Zimbabwe has had to "cough up" $180 million in Chinese loan repayments or face losing its credit line, its finance minister said on Wednesday, in a sign Beijing is tightening its lending terms and expects debtors to be more accountable.
In the absence of funding from Western countries, Zimbabwe's longtime President Robert Mugabe has increasingly sought help from China, which has lent the southern African country $1 billion over the last five years.
Zimbabwe's total foreign debt, including to the International Monetary Fund and World Bank, is $9 billion.
"In the first six months of this year we have had to cough up $180 million, which was not in the budget, just to make ourselves look good," Finance Minister Patrick Chinamasa told business leaders in Harare.
For more than a decade China has been lending and investing heavily in Africa to secure supplies of oil, coal, iron ore and other resources, and its companies have been helping build badly needed ports, roads and railways across the continent.
Although China's support for Mugabe stretches back to the days when it backed his guerrilla war against white-ruled Rhodesia in the 1970s, Beijing is clearly not about to dole out blank checks even to its poorest friends.
"We had been borrowing from the Chinese financial institutions and as soon as we borrowed, we never went back, even to tell them that we had some challenges which prevented us from honoring the commitments," Chinamasa said. "They wondered what kind of debtors we were."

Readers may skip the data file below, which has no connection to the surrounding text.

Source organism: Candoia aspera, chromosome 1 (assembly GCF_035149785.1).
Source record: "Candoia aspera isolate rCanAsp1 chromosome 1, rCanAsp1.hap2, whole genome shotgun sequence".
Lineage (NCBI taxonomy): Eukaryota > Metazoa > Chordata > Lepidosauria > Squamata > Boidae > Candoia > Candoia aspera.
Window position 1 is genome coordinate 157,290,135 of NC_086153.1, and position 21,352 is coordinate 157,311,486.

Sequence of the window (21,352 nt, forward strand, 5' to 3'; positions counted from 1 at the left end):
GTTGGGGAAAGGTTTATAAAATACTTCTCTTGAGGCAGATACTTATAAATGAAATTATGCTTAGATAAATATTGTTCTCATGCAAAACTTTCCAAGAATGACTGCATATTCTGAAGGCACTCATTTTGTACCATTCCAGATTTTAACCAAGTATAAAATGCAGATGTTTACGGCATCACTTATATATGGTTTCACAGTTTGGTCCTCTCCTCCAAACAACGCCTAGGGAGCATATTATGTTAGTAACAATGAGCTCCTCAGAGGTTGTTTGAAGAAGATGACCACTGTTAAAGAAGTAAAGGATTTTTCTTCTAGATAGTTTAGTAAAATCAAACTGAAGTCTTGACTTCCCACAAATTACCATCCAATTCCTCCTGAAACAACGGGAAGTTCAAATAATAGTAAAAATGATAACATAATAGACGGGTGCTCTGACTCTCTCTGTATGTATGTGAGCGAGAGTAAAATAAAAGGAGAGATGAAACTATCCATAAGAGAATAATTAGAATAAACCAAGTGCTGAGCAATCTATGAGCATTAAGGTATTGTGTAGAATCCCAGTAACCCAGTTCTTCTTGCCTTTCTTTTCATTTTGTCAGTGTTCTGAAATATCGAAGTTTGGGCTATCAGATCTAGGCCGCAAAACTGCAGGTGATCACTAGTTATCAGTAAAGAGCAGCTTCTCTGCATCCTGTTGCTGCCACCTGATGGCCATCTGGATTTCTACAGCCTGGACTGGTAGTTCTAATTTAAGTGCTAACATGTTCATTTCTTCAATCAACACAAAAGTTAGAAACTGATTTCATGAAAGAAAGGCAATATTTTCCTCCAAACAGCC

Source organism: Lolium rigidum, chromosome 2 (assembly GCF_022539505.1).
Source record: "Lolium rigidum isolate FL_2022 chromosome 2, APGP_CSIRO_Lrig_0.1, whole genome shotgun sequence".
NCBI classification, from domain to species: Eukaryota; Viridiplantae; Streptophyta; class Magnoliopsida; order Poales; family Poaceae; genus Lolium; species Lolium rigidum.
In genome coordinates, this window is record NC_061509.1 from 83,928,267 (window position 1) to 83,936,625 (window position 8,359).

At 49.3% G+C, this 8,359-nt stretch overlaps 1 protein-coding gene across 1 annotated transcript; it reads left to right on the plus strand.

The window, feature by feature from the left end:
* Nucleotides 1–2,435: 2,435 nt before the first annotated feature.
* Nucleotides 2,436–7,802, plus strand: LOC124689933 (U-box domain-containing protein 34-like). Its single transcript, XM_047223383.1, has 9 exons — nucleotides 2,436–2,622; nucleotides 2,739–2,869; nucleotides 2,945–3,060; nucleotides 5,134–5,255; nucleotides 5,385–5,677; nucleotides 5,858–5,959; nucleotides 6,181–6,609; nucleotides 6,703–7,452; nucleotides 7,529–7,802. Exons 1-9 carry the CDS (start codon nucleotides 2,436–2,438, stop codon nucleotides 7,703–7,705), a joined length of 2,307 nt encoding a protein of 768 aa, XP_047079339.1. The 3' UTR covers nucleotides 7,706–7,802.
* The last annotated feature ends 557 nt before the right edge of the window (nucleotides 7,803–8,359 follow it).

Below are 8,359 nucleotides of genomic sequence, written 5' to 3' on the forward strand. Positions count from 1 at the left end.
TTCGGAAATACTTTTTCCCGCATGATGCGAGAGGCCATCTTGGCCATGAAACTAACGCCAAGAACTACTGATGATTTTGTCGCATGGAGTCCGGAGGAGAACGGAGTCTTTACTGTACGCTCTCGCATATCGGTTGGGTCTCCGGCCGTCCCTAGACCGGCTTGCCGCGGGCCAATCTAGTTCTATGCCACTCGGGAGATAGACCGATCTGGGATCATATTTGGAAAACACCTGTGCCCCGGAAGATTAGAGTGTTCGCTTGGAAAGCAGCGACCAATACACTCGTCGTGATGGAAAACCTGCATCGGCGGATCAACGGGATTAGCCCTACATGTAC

Chinamasa said he had travelled to Beijing three times to lay the groundwork for Mugabe's state visit to China last month, where the veteran leader sought support to help a struggling economy.
During his visit, Mugabe signed a $290 million loan with China's Exim bank to expand the network of state mobile carrier NetOne, Chinamasa said.
The government will take over NetOne's $360 million debt to receive another $98 million loan from China's Exim bank while the Chinese government has given Zimbabwe a $150 million grant to improve infrastructure on farms seized from white farmers. Although Zimbabwe has struggled to repay loans to China, trade between the two has been rising.
China benefits from the credit it extends to Zimbabwe as its companies are involved in the construction of power stations, roads, dams and other projects there.
This lending model has allowed China to secure much-needed metals and energy resources across Africa and subsidize its construction industry in return for cheap loans.
Zimbabwe is being forced to create new companies to take over the assets of power plants and roads financed by China. The firms plan to collect money from road tolls and electricity sales, which will be used to repay the loans.
China's Sino Hydro was in June awarded a $1.3 billion contract to add 600 megawatts at the Hwange coal-fired power station while China Sunlight Energy is working on energy projects worth $2 billion.
Chinamasa said Zimbabwe and China had signed agreements with Chinese firms to expand a 459 mile road that connects Zambia and South Africa, as well as two major roads stretching 310 miles. Agreements had also been signed to import locomotives for the state railway firm.
"There was a commitment by President Xi Xinping to support Zimbabwe in the funding of these projects that we tabled," Chinamasa said.